This paper looks at the future from the perspective of the way in which present thinking can influence what the future might be. It assumes that history shapes the future and that the present generation is in a position to shape it. It looks at the future of medicine as a science and a professional discipline, of health care as policy and politics, of culture and ideology as forces shaping medicine and health care, and of biomedical ethics as an influential (...)
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  22.  30
    Response to Roger W. Hunt.D. Callahan - 1993 - Journal of Medical Ethics 19 (1):24-27.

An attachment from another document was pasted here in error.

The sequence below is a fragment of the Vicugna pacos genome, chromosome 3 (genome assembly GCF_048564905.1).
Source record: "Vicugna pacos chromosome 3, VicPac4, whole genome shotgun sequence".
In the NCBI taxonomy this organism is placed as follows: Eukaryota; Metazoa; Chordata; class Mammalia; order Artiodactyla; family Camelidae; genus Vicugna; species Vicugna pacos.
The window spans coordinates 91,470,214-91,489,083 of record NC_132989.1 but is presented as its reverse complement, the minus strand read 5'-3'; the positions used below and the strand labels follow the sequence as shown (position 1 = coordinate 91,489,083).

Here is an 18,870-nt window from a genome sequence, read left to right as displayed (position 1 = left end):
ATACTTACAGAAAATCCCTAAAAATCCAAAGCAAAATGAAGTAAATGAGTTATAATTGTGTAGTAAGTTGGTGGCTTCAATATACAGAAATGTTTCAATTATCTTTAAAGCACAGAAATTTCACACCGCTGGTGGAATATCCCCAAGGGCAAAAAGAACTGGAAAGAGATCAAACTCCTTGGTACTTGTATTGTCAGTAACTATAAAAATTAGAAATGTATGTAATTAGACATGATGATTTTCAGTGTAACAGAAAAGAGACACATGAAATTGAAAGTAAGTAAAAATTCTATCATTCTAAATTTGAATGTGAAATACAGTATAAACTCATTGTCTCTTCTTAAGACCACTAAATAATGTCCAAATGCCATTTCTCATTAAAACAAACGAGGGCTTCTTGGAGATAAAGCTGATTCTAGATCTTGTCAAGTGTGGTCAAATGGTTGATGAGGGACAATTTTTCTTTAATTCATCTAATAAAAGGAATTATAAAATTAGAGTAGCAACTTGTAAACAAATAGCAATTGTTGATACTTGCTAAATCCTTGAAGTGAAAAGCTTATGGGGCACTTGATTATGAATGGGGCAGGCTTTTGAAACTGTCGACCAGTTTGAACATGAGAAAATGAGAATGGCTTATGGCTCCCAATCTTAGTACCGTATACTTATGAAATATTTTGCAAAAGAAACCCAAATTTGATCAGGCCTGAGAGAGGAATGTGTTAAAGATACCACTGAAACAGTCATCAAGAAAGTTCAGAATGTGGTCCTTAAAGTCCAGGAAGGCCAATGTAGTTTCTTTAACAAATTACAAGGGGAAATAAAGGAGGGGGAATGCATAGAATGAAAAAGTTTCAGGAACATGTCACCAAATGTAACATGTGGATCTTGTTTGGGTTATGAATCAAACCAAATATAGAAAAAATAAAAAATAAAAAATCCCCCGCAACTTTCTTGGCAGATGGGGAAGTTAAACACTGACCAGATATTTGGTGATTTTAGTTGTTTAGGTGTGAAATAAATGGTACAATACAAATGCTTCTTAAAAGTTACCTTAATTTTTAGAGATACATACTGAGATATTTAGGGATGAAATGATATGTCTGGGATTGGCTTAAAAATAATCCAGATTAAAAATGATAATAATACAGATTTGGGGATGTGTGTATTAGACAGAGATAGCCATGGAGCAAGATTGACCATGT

A response to a critique by Roger W. Hunt of my views on the eventual likely need to use age as a standard for the allocation of expensive, high-technology, life-extending medical care for the elderly. The response encompasses three elements: 1. that while the elderly have a substantial claim to publicly-provided health care, it cannot be an unlimited claim; 2. that a health care system which provided a decent, coherent set of medical and social services for the elderly would be (...)
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  23.  28
    Bioethics and the Culture Wars.Daniel Callahan - 2005 - Cambridge Quarterly of Healthcare Ethics 14 (4):424-431.